Wednesday, January 5, 2011

Changing words . . . charged words

I'm an English professor who blogs, so it's not going to come as a surprise to read that I believe words matter A LOT. Words allow us to voice and describe our experiences--words allow us to shape and name experiences. Words, quite literally, have helped us to survive. And as someone who respects the written word, especially the published written word in book form, I take seriously anyone who wants to change or amend or (GASP) should dare plagiarize anyone else's words.

So this morning when I opened my email, I found an article sent to me by a family member, "G" about a scholar who is releasing versions of Adventures of Huckleberry Finn and Tom Sawyer in which the word "nigger" is replaced by the word "slave" and in which "Injun Joe" is not "Indian Joe" and "half-breed" is now referred to as "half-blood."

In other words, potentially racially offensive epithets/slurs have been taken out and replaced with more benign versions.

Can everyone hear Mark Twain rolling over in his grave?

The scholar in question, Alan Gribben, believes that by taking out charged words, especially THE charged word, "nigger," readers (and school districts/teachers/professors) will be more likely to teach these particular Twain works to their students. After all, Huck Finn is one of the most widely banned books in the country, because of its invocation (219 times) of the word "nigger."

Gribbens move, while seemingly well intentioned, seems absolutely wrong-headed. First, I don't think you should ever edit someone else's writing without their permission, and since Twain is dead, we should let well enough alone. Second, I think it's possible to teach Huck Finn and have a discussion of the overuse of the word "nigger" and what Twain may have been doing by having his title character evoke this epithet again and again--in other words, Huck using this word has everything to do with his class status, his regional location, and not necessarily with his attitude about black slaves or African Americans. Third, if we don't read Huck Finn anymore, the world will continue turning on its access--I am not someone who believes in preserving the "canon" of American literature--so making a more "user-friendly" version of Huck Finn just to get people to read it seems ... stupid. Do I think it's great literature? Maybe. Am I glad I read it? I needed to read it as someone who studies American literature. Can students read other works of American literature, ones that deal with slavery and the South without having the word "nigger" appear? Sure...but understanding this charged word in context--understanding the nature of racial slurs, and the extremely provocative and violent nature of this particular racist epithet, would be very educational.

Finally, I've deliberately NOT referred to the "N" word in this blog post--which I know is a controversial thing to do and something that I'm trying to sort out with how I feel about offensive language/phrases and my own usage. In general, my stance as a teacher has been to talk about the slur in context--and to explain to students that when it appears in the text, it is not meant to offend them but that we need to understand the racial climate in which the word appears. When John Steinbeck writes about "Chinks" and "Chinamen" or other authors invoke phrases like "wet back" or "half breed" or "fag"-- they may or may not reflect the attitude of the author but they definitely convey information about the character who is voicing those slurs. And within the context of the story, that is important. It also tells us something about the social attitudes and cultural milieu of the setting of the work.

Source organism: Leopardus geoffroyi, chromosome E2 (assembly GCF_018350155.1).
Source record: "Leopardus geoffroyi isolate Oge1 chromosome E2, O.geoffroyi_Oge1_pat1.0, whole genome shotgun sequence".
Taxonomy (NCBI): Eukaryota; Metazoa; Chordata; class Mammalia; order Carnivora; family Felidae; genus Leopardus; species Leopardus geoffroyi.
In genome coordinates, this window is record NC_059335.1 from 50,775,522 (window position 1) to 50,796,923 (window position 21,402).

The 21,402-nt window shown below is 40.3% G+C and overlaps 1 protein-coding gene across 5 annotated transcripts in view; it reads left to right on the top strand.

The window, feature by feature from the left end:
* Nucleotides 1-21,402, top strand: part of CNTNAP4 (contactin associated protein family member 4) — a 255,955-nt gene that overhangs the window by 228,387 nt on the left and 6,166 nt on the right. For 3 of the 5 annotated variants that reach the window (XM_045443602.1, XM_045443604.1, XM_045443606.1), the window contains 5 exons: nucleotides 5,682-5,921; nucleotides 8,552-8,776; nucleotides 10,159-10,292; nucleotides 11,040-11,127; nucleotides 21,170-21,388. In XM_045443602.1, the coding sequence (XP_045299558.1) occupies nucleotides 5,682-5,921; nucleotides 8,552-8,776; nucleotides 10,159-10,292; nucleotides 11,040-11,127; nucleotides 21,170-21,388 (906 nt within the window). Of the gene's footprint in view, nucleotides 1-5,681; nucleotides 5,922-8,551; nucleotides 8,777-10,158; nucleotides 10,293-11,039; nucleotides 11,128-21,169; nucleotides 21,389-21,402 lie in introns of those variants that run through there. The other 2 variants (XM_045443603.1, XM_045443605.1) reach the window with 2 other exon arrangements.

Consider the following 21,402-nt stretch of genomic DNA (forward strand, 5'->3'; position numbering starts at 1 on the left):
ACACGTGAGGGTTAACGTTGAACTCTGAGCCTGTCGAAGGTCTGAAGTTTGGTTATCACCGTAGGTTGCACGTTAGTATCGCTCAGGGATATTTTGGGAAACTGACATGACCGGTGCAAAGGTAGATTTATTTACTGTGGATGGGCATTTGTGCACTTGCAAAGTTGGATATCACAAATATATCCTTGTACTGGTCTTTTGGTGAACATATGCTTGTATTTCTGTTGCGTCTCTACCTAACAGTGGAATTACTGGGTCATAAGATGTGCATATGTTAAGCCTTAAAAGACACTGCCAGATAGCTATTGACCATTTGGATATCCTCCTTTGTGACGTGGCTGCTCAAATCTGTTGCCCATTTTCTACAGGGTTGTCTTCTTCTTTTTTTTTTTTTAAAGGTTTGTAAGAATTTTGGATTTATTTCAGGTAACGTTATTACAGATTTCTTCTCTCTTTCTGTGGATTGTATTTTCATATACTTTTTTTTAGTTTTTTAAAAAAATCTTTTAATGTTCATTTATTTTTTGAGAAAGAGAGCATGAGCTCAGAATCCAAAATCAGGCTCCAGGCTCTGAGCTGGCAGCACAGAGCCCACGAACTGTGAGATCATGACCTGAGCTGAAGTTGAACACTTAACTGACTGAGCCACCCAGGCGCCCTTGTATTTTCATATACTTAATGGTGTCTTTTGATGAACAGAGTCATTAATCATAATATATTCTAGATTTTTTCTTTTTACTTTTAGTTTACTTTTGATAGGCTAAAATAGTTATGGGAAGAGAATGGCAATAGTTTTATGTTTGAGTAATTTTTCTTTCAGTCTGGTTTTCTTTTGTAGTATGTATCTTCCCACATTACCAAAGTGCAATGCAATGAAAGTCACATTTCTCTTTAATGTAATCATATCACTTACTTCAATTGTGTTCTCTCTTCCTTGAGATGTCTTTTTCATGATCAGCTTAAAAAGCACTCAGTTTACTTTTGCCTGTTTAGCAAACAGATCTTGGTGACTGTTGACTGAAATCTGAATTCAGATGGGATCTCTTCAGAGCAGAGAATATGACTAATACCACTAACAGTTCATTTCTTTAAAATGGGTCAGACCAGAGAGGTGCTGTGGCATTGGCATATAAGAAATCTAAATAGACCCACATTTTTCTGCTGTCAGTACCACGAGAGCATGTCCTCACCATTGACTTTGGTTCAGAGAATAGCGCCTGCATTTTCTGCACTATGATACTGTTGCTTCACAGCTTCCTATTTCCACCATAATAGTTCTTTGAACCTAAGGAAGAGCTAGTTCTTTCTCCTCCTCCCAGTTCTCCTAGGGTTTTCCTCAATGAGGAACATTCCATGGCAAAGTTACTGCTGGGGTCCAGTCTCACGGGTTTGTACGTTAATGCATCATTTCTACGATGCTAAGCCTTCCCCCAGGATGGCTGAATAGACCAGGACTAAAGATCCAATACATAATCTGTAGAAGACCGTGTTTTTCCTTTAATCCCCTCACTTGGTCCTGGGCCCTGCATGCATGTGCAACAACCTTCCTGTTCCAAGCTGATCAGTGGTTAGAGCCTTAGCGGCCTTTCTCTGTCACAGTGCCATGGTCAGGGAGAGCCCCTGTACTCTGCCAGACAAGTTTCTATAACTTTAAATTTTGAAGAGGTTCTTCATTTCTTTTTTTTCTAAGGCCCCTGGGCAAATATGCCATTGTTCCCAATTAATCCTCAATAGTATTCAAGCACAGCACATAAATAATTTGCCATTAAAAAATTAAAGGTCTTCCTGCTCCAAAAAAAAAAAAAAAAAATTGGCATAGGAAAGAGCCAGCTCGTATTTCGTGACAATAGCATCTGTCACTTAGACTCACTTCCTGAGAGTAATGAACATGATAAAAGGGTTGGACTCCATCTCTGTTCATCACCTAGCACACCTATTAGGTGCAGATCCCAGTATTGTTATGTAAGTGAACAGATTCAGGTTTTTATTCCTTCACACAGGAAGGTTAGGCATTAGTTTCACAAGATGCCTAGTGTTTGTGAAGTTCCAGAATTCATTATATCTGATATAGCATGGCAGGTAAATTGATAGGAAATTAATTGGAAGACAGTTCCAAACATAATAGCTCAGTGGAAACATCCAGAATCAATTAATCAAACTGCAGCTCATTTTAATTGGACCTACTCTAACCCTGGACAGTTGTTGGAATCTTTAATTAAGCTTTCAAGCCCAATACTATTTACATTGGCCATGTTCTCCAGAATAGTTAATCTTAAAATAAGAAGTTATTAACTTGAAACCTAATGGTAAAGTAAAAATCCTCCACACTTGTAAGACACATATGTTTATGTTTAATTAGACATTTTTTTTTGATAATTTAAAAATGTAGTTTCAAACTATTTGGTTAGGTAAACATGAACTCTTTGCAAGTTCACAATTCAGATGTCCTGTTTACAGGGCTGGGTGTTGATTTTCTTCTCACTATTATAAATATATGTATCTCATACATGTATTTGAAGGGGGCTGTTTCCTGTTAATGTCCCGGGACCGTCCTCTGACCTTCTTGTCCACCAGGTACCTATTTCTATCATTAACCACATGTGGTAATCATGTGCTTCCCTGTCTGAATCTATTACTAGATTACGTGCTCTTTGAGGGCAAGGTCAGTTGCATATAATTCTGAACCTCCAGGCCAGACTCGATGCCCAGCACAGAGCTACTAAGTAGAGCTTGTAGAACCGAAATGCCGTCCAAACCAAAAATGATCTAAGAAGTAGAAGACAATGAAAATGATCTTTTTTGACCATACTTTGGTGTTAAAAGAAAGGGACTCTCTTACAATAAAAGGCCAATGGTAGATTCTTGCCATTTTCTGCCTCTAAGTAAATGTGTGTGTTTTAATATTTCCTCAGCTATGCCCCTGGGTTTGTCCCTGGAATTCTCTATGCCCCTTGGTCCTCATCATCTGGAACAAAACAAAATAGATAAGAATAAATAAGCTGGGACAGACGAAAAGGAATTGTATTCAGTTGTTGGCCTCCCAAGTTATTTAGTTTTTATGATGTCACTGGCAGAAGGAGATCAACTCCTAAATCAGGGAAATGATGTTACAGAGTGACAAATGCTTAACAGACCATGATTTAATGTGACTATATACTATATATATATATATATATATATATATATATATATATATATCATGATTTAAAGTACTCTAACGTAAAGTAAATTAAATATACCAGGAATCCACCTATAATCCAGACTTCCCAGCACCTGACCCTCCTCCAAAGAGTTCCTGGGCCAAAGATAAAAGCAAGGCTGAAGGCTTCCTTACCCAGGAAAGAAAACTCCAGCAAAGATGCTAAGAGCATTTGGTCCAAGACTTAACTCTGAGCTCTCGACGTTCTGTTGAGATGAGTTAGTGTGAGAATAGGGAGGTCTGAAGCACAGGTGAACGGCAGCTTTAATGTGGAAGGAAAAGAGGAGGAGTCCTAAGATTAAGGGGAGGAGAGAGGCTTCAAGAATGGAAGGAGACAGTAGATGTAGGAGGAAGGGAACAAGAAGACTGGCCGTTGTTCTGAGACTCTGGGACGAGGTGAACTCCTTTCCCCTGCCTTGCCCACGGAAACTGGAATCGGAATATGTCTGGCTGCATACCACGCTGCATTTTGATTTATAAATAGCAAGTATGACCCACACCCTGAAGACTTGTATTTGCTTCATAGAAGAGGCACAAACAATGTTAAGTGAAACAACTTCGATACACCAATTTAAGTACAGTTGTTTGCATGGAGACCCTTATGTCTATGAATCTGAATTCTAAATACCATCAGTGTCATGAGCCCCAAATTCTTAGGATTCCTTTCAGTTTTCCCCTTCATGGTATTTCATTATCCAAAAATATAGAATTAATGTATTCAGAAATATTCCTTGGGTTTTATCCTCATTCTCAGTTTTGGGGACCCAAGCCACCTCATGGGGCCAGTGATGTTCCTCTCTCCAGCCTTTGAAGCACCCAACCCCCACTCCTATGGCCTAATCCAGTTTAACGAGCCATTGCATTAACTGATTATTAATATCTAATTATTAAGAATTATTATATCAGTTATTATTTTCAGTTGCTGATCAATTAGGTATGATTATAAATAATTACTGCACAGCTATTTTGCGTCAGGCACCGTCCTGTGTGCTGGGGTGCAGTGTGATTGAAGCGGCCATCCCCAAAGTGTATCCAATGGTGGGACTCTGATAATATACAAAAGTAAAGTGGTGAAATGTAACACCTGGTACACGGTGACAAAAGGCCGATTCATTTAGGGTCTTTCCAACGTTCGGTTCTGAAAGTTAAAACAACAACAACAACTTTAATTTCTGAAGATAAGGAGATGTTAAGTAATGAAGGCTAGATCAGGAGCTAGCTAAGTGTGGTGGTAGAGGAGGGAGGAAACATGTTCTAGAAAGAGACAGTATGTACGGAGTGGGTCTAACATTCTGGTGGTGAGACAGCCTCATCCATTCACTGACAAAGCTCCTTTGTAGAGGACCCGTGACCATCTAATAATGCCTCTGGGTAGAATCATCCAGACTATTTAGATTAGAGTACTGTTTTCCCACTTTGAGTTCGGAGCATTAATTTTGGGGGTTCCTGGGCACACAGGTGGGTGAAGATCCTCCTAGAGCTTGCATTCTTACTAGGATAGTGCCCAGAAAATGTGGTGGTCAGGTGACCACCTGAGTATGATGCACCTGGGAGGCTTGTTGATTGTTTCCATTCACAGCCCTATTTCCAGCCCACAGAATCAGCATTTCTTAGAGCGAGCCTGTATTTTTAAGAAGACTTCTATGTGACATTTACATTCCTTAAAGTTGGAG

But the word "nigger"--IS the "N" word--and what I mean by that is, it's not like the other slurs I just listed above. There is no other equivalent. Not even a word I absolutely hate, "cunt," comes close to the level of linguistic violence that I think the word "nigger" does. No other slur has also had such a varied and controversial current usage--popping up frequently in the lyrics of African American hip hop and rap artists, used by black comedians, and invoked, colloquially, among African Americans in terms of affection and familiarity. If you do a google search, you will come across a very disturbing array of links (I didn't click on any of them--they were too scary) to jokes--which I think is very telling because jokes are one of the insidious ways in which we, as a culture, can keep people under surveillance. No one wants to be the butt of a joke--to be made fun of--to be laughed at. And this word in particular has been invoked, very specifically, by white Americans to target black Americans. Randall Kennedy, a Harvard law professor, has written a book detailing the history of this word, and you can click here on an insightful review of it and the slur.

So should we retire the word? Should we only refer to "nigger" as the "N" word? Does even reading the word in the context of this blog post seem too jarring, too upsetting, too violent? I certainly think that it should never be used as a racial slur. I also believe that as someone who has never had to endure the pain of being called this particular racial epithet, I can't speak to the psychic damage of hearing it or seeing it in print, and the potentially recuperative power of using it as an in-group expression of solidarity. But I also wonder about masking the word by saying "N" word in its place. As someone who believes in being honest in language, saying "N" word seems to give it a power that I don't want the word to have anymore.